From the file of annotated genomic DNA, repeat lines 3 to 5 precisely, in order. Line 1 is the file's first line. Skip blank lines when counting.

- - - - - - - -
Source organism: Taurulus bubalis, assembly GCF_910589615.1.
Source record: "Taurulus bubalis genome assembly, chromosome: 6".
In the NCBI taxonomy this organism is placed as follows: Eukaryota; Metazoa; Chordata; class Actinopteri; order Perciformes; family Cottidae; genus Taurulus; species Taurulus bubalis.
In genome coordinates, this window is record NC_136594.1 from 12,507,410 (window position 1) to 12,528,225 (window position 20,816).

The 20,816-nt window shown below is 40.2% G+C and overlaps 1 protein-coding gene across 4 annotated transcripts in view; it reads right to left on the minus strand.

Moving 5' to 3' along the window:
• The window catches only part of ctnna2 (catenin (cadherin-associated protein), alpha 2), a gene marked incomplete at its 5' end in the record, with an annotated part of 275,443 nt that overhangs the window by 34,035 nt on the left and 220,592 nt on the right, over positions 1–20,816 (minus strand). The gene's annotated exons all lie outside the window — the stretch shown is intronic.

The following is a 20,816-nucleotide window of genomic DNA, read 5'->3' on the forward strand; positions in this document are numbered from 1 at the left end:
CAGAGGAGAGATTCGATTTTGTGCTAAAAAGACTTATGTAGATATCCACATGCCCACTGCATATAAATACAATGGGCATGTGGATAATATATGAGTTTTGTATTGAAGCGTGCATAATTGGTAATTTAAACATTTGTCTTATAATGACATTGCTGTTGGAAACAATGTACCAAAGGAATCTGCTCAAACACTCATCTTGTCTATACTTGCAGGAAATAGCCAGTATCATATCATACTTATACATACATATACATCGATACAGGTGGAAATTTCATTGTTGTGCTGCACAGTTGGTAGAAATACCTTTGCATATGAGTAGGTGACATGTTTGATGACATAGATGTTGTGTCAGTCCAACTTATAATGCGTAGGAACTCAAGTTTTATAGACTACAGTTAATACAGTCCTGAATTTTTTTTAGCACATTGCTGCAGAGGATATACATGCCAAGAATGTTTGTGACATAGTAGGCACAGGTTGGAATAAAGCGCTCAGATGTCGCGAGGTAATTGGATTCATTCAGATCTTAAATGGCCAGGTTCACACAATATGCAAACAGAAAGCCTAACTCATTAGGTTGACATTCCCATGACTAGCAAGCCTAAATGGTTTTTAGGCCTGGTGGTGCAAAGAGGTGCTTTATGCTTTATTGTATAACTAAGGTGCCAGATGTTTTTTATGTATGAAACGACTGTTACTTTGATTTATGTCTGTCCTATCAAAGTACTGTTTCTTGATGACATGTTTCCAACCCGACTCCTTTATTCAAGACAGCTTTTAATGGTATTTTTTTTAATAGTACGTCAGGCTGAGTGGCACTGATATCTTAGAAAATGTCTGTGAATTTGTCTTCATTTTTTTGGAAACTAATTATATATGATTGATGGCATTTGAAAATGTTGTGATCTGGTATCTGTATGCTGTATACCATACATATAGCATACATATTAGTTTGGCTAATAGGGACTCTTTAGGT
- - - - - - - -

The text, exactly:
In the NCBI taxonomy this organism is placed as follows: Eukaryota; Metazoa; Chordata; class Actinopteri; order Perciformes; family Cottidae; genus Taurulus; species Taurulus bubalis.
In genome coordinates, this window is record NC_136594.1 from 12,507,410 (window position 1) to 12,528,225 (window position 20,816).

The 20,816-nt window shown below is 40.2% G+C and overlaps 1 protein-coding gene across 4 annotated transcripts in view; it reads right to left on the minus strand.